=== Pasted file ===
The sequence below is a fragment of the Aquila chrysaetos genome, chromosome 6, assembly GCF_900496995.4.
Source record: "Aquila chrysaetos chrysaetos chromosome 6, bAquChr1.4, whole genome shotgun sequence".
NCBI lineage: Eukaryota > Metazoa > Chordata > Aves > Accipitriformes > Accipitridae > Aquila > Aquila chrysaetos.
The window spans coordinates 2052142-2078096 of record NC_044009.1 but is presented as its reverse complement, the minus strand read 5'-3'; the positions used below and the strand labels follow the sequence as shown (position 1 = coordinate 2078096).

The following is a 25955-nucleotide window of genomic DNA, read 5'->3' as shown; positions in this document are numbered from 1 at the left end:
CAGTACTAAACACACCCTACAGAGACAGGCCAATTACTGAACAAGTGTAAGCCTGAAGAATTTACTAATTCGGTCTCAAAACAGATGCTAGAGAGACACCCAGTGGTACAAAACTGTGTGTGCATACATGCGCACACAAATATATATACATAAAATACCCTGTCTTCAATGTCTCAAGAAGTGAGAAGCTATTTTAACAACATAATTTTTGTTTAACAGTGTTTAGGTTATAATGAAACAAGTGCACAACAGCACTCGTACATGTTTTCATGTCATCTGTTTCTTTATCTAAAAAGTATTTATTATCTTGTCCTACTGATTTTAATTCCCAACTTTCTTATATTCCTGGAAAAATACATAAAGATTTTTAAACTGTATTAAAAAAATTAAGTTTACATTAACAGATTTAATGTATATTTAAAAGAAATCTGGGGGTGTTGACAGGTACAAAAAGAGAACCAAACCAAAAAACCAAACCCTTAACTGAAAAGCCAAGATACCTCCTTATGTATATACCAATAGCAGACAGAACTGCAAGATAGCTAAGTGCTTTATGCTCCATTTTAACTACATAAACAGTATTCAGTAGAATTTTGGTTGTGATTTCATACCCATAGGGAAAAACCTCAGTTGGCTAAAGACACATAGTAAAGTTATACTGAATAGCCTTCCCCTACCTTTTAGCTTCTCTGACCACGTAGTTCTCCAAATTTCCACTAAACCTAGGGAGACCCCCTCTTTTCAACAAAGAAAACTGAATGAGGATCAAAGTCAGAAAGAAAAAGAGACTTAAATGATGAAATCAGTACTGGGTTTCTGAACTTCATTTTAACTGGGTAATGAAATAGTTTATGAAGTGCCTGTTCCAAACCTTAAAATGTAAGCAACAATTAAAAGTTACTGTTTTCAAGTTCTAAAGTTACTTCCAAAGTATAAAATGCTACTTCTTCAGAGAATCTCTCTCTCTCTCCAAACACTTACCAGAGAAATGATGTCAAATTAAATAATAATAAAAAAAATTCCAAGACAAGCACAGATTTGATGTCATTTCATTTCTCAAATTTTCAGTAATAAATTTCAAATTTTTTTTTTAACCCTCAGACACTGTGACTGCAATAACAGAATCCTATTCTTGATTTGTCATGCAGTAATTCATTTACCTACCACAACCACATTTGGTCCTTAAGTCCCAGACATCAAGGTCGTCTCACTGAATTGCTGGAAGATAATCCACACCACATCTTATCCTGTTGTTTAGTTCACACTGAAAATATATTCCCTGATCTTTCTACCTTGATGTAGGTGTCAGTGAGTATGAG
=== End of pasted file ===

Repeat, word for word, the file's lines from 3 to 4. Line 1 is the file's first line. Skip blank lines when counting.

NCBI lineage: Eukaryota > Metazoa > Chordata > Aves > Accipitriformes > Accipitridae > Aquila > Aquila chrysaetos.
The window spans coordinates 2052142-2078096 of record NC_044009.1 but is presented as its reverse complement, the minus strand read 5'-3'; the positions used below and the strand labels follow the sequence as shown (position 1 = coordinate 2078096).